Rule of 78: Definition, How It Works, Types, and Examples


The Rule of 78 is a complex interest calculation method employed by some lenders. It allocates a greater share of interest to the earlier stages of a loan, which can disadvantage borrowers, especially if they plan to pay off their loans early. This article delves into the Rule of 78, explaining its mechanics, how it differs from simple interest, and its implications for borrowers.

What is the rule of 78?

The rule of 78 is a method used by certain lenders to calculate interest charges on a loan. This calculation approach allocates a substantial portion of interest payments to the early months of a loan, which may not be in the borrower’s favor, particularly if they aim to settle the loan ahead of schedule.

Understanding the rule of 78

The rule of 78 is a specific method of calculating interest that gives significant weight to the early months of a borrower’s loan cycle. This emphasis on front-loading interest benefits the lender, increasing their profits. Typically, the rule of 78 is applied to fixed-rate non-revolving loans. It’s crucial for borrowers to comprehend this calculation method, especially if they have intentions of early loan repayment.

The rule of 78 dictates that borrowers must pay a substantial portion of the interest during the initial stages of the loan, resulting in higher costs compared to a regular loan with a consistent interest distribution.

Calculating rule of 78 loan interest

The rule of 78 loan interest calculation is more intricate than a simple annual percentage rate (APR) loan. In both loan types, the total interest paid will be the same if the borrower makes payments for the entire loan term without prepayment. However, the rule of 78 methodology assigns more weight to the early months of the loan cycle and is often used by short-term installment lenders, especially those catering to subprime borrowers.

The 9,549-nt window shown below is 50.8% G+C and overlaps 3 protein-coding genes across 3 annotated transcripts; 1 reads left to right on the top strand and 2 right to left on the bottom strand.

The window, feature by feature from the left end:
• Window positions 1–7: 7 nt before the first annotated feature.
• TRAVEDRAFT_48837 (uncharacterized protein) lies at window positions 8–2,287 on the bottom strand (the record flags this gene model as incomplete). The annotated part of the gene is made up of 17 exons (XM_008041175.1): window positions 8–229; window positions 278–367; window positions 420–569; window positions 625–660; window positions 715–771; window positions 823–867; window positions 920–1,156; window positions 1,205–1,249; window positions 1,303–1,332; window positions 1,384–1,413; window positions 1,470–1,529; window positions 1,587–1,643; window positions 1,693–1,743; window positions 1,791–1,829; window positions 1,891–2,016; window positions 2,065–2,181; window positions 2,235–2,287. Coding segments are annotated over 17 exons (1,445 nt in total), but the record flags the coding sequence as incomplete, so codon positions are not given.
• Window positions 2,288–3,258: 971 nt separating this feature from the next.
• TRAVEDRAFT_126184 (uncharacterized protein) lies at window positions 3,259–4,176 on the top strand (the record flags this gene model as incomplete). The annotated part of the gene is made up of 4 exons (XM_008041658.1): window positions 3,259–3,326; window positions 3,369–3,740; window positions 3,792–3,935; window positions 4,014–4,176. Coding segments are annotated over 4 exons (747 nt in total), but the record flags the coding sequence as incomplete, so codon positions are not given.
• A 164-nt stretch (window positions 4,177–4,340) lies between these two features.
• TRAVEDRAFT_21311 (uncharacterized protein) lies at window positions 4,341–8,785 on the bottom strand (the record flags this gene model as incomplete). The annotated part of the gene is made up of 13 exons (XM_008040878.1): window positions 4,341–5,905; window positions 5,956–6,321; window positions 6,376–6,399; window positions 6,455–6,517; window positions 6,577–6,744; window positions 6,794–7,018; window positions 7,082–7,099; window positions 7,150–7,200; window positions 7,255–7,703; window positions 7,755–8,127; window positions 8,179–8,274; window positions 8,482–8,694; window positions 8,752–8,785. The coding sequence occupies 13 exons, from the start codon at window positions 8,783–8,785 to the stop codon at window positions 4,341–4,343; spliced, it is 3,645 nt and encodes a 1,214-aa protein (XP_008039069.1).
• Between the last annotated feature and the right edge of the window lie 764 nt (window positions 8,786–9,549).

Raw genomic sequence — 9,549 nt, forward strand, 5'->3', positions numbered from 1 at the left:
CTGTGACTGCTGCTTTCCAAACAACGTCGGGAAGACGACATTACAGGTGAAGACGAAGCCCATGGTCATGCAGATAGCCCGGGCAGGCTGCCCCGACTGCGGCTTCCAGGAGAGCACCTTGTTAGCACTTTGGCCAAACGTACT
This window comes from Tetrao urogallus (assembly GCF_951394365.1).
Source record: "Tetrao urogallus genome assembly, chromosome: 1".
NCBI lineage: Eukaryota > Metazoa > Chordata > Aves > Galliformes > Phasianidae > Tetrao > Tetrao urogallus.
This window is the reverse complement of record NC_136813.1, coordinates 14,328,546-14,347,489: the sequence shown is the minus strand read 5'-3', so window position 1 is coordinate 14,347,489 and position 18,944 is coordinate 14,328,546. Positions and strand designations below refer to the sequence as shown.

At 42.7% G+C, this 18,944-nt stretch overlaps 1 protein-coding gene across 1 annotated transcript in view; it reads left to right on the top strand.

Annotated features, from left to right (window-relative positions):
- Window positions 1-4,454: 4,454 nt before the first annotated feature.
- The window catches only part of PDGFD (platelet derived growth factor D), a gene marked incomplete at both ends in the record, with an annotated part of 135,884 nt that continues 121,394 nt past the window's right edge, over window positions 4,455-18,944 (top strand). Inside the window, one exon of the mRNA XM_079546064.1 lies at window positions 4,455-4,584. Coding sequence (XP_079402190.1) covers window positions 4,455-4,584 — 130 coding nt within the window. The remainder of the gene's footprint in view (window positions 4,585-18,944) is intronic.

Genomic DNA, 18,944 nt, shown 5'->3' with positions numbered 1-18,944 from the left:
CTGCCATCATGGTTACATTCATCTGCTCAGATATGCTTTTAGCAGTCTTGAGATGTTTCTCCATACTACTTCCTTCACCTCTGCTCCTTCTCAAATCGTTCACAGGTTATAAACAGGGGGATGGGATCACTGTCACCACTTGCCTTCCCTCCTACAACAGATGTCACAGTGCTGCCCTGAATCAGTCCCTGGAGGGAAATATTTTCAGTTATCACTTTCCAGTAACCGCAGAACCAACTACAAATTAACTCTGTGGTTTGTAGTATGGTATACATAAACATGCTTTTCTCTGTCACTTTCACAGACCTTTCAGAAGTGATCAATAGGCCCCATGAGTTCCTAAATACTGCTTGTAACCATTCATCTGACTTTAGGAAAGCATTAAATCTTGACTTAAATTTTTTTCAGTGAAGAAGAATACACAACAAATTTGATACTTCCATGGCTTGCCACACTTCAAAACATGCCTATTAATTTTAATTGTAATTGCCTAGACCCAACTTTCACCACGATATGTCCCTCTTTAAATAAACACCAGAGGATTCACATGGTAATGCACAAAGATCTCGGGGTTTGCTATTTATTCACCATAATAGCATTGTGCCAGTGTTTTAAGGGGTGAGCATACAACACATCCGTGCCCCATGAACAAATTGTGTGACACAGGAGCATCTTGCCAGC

In a 12-month loan, the lender calculates the sum of digits from 1 to 12, which equals 78:

1 + 2 + 3 + 4 + 5 + 6 + 7 + 8 + 9 + 10 + 11 + 12 = 78

For a one-year loan, the sum is 78, which explains the term “rule of 78.” For a two-year loan, the sum becomes 300.

Once the sum of the months is determined, the lender assigns weights to interest payments in reverse order. In a one-year loan, the weighting factor is 12/78 in the first month, 11/78 in the second month, 10/78 in the third month, and so on. For a two-year loan, the weighting factor is 24/300 in the first month, 23/300 in the second month, 22/300 in the third month, and so forth.

Rule of 78 vs. simple interest

When repaying a loan, the payments consist of two parts: the principal and the interest. The rule of 78 assigns more interest to the early payments than a simple interest method. If the loan is not paid off early, the total interest paid using simple interest and the rule of 78 will be the same.

However, due to the rule of 78’s front-loading of interest, settling the loan early will result in the borrower paying slightly more interest overall.

In 1992, legislation made this type of financing illegal for loans in the United States with a duration of more than 61 months. Some states have imposed even stricter restrictions for loans of less than 61 months, while others have entirely banned the practice. If you’re uncertain, check with your state’s Attorney General’s office before entering into a loan agreement with a rule of 78 provision.

The difference in savings from early prepayment on a rule of 78 loan versus a simple interest loan is not significantly substantial for shorter-term loans. For instance, a borrower with a two-year $10,000 loan at a 5% fixed rate would pay a total interest of $529.13 over the entire loan term for both rule of 78 and simple interest loans.